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Ghostbusters designer reveals ECTO-1’s crazy origin and what it almost looked like

The 30th anniversary of Ghostbusters has been accompanied by all sorts of talk about a third film for the franchise and a re-release of the 1984 comedy in theaters, as well as more than a few Ghostbusters-themed features in various media. One particularly fascinating angle on the film’s legacy is a recent episode of the web video series Beyond the Marquee which featured an interview with designer Stephen Dane, who not only crafted the Ghostbusters’ iconic car ECTO-1, but also designed the proton packs and ghost traps used by the team in the film.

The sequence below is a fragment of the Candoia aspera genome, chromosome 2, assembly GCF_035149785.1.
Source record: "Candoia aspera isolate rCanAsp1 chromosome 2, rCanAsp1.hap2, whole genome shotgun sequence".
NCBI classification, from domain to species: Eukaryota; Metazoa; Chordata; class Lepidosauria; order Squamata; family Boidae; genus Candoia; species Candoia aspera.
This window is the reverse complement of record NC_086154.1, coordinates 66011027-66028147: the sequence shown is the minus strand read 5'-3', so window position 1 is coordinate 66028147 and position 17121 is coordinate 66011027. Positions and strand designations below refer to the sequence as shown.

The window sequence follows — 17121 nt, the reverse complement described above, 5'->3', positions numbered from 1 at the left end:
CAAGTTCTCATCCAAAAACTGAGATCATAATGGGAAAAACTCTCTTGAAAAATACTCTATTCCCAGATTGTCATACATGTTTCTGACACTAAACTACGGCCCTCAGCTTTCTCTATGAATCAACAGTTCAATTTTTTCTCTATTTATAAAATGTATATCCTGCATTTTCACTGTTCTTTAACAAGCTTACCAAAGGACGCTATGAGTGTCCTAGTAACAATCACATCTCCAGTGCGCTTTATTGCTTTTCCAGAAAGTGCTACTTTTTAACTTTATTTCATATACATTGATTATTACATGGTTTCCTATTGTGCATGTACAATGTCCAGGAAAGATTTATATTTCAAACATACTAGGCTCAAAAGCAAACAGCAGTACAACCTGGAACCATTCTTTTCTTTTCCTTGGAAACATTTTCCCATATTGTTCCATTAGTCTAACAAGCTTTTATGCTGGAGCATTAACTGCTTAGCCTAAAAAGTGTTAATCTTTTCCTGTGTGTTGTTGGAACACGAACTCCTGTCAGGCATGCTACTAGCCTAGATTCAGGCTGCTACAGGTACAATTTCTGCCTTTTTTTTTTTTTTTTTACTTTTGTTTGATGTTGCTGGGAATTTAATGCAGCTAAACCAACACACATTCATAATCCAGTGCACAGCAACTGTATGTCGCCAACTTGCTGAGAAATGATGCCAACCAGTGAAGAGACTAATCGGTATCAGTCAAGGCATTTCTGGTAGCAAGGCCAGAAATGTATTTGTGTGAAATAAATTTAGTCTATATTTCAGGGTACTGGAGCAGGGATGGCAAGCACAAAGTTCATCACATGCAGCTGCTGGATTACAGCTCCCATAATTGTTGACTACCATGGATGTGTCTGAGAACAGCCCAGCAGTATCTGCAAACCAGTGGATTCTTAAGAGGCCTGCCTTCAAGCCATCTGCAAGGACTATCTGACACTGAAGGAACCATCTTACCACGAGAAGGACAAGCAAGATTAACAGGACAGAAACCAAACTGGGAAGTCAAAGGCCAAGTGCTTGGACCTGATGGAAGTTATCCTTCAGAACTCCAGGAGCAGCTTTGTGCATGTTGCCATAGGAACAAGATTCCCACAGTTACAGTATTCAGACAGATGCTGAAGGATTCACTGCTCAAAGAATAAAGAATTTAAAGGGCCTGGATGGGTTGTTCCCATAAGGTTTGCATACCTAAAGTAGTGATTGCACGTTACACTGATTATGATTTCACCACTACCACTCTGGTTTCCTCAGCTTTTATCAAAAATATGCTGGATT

During the interview (which you can watch below), Dane explains why the ECTO-1 almost didn’t make it to the screen, and shares some of the early concept designs for the vehicle. He also talks a bit about the elements he didn’t get to include in the design of the vehicle due to time constraints.

Related: Who is on Bill Murray’s short-list for an all-female Ghostbusters?

At one point in the segment, Dane describes himself as a creator of “visual bull” as he explains where some of the various odds and ends attached to the ECTO-1 originated — including a few surprising, off-the-shelf additions to the vehicle that have become part of its iconic look.

In the end, it’s hard to argue with Dane’s classification of the vehicle as a cultural touchstone, given its instantly recognizable status 30 years after it rolled onto the screen.